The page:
HealthWatch: NorCal Olympic Athlete Credits Paleo Diet For Healing
SANTA CRUZ (CBS SF) – An Olympic athlete from Northern California is crediting her conversion to the paleolithic diet in healing her body from the rigors of top-level competition.
Eva Twardokens of Santa Cruz has spent years as one of the nation’s top skiers, and she has the scars to prove it.
A member of the U.S. ski team for 14 years, with six national championships in alpine skiing and a World Cup bronze medal, Twardokens has had multiple knee surgeries.
In an effort to restore her body, Twardokens turned increasingly to her diet for help.
“People have a misconception that athletes are the healthiest people on earth, and a sport like mine took a toll on my body,” said Twardokens, who participated in two Olympic Games and was recently inducted into the U.S. Ski Hall of Fame.
“It’s time to reverse the clock,” said Twardokens. “Diet is probably the biggest thing you can do for your health.”
She eats meat, fish, poultry, nuts and seeds. No grains and almost no dairy.
Dr. Loren Cordain, author of “The Paleo Diet,” notes that elements of a westernized diet, especially dairy and grains, promote chronic low-level inflammation, which has been linked to inflammation in the joints.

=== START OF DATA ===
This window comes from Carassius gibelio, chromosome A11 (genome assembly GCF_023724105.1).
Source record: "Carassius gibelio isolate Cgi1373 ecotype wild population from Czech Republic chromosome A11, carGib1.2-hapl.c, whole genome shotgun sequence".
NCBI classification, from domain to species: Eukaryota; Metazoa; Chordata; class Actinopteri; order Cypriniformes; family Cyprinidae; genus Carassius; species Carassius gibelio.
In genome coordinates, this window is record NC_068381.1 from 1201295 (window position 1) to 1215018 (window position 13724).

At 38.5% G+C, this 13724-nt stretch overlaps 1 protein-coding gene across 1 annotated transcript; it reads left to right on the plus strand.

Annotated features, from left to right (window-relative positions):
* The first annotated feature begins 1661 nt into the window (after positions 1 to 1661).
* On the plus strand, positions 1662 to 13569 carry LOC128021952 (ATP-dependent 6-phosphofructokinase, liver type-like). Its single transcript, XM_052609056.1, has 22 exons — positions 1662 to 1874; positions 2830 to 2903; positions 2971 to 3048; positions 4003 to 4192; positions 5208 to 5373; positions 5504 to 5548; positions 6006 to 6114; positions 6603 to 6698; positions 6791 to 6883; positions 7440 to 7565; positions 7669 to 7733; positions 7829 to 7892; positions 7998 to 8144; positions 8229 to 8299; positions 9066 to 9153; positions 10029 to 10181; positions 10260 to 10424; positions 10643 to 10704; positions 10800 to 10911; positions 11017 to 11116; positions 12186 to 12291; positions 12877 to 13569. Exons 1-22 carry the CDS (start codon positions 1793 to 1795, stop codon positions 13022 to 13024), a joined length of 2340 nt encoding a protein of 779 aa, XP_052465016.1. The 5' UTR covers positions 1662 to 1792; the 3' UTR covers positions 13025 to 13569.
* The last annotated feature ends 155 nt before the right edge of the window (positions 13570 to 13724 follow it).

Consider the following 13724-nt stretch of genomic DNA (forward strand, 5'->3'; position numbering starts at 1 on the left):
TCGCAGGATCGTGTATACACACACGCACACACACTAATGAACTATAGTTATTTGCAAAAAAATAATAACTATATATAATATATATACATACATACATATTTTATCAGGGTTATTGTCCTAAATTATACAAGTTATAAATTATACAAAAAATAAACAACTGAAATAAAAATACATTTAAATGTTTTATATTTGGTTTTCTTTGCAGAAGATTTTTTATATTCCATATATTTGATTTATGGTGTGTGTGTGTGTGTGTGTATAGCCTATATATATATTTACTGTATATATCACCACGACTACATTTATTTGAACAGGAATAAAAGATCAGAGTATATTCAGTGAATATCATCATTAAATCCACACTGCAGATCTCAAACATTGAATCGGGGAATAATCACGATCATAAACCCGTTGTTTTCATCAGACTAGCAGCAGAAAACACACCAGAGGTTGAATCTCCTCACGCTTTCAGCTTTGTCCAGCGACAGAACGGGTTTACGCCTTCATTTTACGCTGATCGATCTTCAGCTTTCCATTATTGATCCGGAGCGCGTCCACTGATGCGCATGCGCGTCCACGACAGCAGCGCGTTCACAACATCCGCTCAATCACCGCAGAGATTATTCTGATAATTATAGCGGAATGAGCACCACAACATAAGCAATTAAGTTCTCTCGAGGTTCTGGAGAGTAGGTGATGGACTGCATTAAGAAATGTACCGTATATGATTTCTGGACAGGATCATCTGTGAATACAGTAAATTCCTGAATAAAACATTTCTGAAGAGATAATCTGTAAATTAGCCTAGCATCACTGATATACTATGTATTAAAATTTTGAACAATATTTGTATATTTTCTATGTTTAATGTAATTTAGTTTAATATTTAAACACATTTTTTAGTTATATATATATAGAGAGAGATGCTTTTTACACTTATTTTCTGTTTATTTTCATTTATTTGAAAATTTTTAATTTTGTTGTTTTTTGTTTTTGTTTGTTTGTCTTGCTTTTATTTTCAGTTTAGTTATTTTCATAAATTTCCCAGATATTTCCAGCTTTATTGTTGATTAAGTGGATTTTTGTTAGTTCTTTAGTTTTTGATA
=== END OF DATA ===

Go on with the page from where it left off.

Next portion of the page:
Research shows a paleo diet can also stabilize insulin and blood sugar levels — which is good for the body and the mind.
“I just feel like I’m a more stable, even-keeled person,” said Twardokens. “I think as an athlete you’re either really happy, or really mad or really sad, that’s part of being an athlete.”
She said she also feels sharper, more focused.
“The best athletes are the ones that are able to keep that very, very intense focus over a long period of time and foods can enhance your focus and also ruin your focus,” she said.
So how does this former Olympian train today? She argues that you’ve got to maintain your joints as you get older, and with that in mind she looks for the “minimum effective dose” of exercise — “the amount that keeps you healthy and keeps your body composition where it needs to be.”
“For me it’s sprinting, I lift weights, and I try to get out and play a couple of times a week,” said Twardokens. Play, as in surfing, which she does off Capitola. She said find what you love to do, your “play” thing, and then you need to train to support your play thing. “Enjoy what you’re doing, have fun doing it and don’t sweat it.”
As for her paleo diet helping turn back the clock, Twardokens said “I think it’s made me look and feel better than anyone close to my age.”
Still, she isn’t afraid to admit that her approach to this dietary approach is less than perfect.
“I really like the ‘Haagen-Dazs 5′ ice cream,” she said. “That’s my cheat.”
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